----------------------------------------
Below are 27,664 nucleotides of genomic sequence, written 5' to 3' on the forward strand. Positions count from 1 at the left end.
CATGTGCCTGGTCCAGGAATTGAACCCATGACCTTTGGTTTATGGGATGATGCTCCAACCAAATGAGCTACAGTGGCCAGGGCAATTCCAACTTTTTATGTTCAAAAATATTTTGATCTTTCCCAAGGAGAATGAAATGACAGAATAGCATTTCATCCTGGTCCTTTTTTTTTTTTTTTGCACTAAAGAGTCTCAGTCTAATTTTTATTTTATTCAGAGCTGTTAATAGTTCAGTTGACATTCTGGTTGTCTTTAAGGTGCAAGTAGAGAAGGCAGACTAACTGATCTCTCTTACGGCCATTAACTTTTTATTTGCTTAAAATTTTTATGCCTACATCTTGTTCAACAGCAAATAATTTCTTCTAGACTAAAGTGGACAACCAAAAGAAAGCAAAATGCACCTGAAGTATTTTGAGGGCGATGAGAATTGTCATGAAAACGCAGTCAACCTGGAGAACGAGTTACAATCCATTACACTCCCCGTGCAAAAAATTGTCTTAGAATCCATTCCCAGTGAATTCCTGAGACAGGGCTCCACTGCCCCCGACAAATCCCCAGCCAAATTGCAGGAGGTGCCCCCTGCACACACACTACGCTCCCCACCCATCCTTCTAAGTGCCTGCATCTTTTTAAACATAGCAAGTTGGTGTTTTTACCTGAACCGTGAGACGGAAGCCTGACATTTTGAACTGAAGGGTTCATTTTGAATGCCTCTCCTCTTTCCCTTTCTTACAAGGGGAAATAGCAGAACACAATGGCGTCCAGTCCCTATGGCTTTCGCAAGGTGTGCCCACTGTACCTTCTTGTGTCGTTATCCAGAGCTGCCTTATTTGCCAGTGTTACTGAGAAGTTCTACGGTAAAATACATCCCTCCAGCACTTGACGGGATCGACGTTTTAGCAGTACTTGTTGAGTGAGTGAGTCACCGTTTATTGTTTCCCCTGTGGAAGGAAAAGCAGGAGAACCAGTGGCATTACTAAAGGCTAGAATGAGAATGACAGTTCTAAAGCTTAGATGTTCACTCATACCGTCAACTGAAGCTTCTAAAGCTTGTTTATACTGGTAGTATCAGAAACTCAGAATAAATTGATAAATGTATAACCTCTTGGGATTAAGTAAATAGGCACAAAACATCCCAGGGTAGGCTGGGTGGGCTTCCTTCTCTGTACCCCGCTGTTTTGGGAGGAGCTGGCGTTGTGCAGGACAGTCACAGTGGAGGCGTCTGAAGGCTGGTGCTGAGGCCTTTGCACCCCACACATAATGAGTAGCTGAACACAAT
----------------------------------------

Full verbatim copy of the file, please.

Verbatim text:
Below are 27,664 nucleotides of genomic sequence, written 5' to 3' on the forward strand. Positions count from 1 at the left end.
CATGTGCCTGGTCCAGGAATTGAACCCATGACCTTTGGTTTATGGGATGATGCTCCAACCAAATGAGCTACAGTGGCCAGGGCAATTCCAACTTTTTATGTTCAAAAATATTTTGATCTTTCCCAAGGAGAATGAAATGACAGAATAGCATTTCATCCTGGTCCTTTTTTTTTTTTTTTGCACTAAAGAGTCTCAGTCTAATTTTTATTTTATTCAGAGCTGTTAATAGTTCAGTTGACATTCTGGTTGTCTTTAAGGTGCAAGTAGAGAAGGCAGACTAACTGATCTCTCTTACGGCCATTAACTTTTTATTTGCTTAAAATTTTTATGCCTACATCTTGTTCAACAGCAAATAATTTCTTCTAGACTAAAGTGGACAACCAAAAGAAAGCAAAATGCACCTGAAGTATTTTGAGGGCGATGAGAATTGTCATGAAAACGCAGTCAACCTGGAGAACGAGTTACAATCCATTACACTCCCCGTGCAAAAAATTGTCTTAGAATCCATTCCCAGTGAATTCCTGAGACAGGGCTCCACTGCCCCCGACAAATCCCCAGCCAAATTGCAGGAGGTGCCCCCTGCACACACACTACGCTCCCCACCCATCCTTCTAAGTGCCTGCATCTTTTTAAACATAGCAAGTTGGTGTTTTTACCTGAACCGTGAGACGGAAGCCTGACATTTTGAACTGAAGGGTTCATTTTGAATGCCTCTCCTCTTTCCCTTTCTTACAAGGGGAAATAGCAGAACACAATGGCGTCCAGTCCCTATGGCTTTCGCAAGGTGTGCCCACTGTACCTTCTTGTGTCGTTATCCAGAGCTGCCTTATTTGCCAGTGTTACTGAGAAGTTCTACGGTAAAATACATCCCTCCAGCACTTGACGGGATCGACGTTTTAGCAGTACTTGTTGAGTGAGTGAGTCACCGTTTATTGTTTCCCCTGTGGAAGGAAAAGCAGGAGAACCAGTGGCATTACTAAAGGCTAGAATGAGAATGACAGTTCTAAAGCTTAGATGTTCACTCATACCGTCAACTGAAGCTTCTAAAGCTTGTTTATACTGGTAGTATCAGAAACTCAGAATAAATTGATAAATGTATAACCTCTTGGGATTAAGTAAATAGGCACAAAACATCCCAGGGTAGGCTGGGTGGGCTTCCTTCTCTGTACCCCGCTGTTTTGGGAGGAGCTGGCGTTGTGCAGGACAGTCACAGTGGAGGCGTCTGAAGGCTGGTGCTGAGGCCTTTGCACCCCACACATAATGAGTAGCTGAACACAAT